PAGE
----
Socioeconomic Status and Incident Type 2 Diabetes Mellitus: Data from the Women's Health Study

Division of Preventive Medicine, Department of Medicine, Brigham and Women's Hospital, Boston, Massachusetts, United States of America.
PLoS ONE (Impact Factor: 3.23). 12/2011; 6(12):e27670. DOI: 10.1371/journal.pone.0027670
Source: PubMed


We prospectively examined whether socioeconomic status (SES) predicts incident type II diabetes (diabetes), a cardiovascular risk equivalent and burgeoning public health epidemic among women.
Participants include 23,992 women with Hb(A1c) levels <6% and no CVD or diabetes at baseline followed from February 1993 to March 2007. SES was measured by education and income while diabetes was self-reported.
Over 12.3 years of follow-up, 1,262 women developed diabetes. In age and race adjusted models, the relative risk of diabetes decreased with increasing education (<2 years of nursing, 2 to <4 years of nursing, bachelor's degree, master's degree, and doctorate: 1.0, 0.7 [95% Confidence Interval (CI), 0.6-0.8], 0.6 (95% CI, 0.5-0.7), 0.5 (95% CI, 0.4-0.6), 0.4 (95% CI, 0.3-0.5); p(trend)<0.001). Adjustment for traditional and non-traditional cardiovascular risk factors attenuated this relationship (education: p(trend) = 0.96). Similar associations were observed between income categories and diabetes.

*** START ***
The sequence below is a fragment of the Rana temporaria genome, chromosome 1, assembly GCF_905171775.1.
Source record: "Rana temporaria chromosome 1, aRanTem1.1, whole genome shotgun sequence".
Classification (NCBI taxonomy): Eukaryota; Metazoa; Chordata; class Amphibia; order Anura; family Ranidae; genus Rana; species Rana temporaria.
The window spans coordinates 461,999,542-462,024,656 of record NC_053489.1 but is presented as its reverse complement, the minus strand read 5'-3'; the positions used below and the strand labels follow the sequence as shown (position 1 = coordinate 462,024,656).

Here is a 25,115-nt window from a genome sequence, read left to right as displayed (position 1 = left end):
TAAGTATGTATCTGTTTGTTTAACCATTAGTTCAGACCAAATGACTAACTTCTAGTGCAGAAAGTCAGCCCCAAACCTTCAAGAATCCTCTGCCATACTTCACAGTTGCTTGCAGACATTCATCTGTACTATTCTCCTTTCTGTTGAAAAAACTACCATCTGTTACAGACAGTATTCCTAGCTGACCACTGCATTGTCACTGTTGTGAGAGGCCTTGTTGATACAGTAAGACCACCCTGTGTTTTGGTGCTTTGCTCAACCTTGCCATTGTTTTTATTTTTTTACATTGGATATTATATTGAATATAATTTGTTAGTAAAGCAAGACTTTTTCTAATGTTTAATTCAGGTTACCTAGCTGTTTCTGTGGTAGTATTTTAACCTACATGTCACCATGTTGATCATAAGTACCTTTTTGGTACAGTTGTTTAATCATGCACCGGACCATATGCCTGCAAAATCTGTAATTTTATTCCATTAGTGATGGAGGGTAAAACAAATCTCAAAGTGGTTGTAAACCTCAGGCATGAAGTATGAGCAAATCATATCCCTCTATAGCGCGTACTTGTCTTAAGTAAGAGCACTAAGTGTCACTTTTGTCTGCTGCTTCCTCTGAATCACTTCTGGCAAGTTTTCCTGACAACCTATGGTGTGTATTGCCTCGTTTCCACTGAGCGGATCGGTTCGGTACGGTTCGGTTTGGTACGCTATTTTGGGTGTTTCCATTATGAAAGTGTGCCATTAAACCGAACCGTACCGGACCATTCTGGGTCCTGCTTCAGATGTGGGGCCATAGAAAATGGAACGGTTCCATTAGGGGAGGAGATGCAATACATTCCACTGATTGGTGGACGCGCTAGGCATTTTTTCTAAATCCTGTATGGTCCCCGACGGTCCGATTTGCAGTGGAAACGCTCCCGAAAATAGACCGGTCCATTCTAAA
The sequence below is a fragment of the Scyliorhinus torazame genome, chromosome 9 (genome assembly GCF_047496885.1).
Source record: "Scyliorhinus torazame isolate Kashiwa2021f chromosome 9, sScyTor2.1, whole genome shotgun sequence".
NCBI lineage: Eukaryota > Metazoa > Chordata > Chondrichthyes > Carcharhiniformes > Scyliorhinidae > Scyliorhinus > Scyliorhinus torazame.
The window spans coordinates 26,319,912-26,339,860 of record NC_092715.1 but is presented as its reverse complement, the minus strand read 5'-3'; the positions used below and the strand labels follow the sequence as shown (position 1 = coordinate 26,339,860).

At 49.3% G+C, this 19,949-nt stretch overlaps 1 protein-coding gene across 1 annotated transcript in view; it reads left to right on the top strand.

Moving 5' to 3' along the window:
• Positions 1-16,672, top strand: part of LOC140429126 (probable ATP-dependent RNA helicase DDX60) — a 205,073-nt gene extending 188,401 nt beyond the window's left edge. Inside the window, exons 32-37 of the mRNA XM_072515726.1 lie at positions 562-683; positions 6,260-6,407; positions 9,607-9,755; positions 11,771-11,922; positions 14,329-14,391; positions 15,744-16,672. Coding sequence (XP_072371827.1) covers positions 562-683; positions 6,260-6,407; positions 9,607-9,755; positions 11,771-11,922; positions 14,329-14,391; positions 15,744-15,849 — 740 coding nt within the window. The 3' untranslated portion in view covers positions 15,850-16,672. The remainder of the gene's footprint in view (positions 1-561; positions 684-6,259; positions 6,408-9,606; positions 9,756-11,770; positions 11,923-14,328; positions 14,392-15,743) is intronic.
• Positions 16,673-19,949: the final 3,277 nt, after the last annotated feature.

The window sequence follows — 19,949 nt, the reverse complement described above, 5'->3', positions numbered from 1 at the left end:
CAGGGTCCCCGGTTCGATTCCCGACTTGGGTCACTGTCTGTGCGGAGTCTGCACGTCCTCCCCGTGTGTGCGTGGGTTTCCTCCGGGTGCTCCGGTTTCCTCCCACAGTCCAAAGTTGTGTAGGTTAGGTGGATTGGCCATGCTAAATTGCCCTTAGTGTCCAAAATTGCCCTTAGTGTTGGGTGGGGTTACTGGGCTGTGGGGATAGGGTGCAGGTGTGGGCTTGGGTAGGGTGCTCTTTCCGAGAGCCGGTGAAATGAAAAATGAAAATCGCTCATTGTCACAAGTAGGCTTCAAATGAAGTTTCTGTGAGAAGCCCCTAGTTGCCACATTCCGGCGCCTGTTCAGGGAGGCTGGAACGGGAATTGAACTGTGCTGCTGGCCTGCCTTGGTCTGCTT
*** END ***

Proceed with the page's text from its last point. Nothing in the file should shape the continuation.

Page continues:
Advanced education and increasing income were both inversely associated with incident diabetes even in this relatively well-educated cohort. This relationship was largely explained by behavioral factors, particularly body mass index.

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Available from: Jessica M Peña, Jan 16, 2014
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    • "Lower SES levels may be associated with a higher risk of incident diabetes, especially amongst women [10-15]. Previous studies suggest that levels of Hgb A1c in persons without diabetes may increase as socio-economic deprivation worsens [2,11,16], leading to the hypothesis that stress associated with deprivation may have an effect on glycemic control [2]. Most published studies in this area have used surveys or data collected for randomized controlled trials done for other purposes [2,11,16]. "
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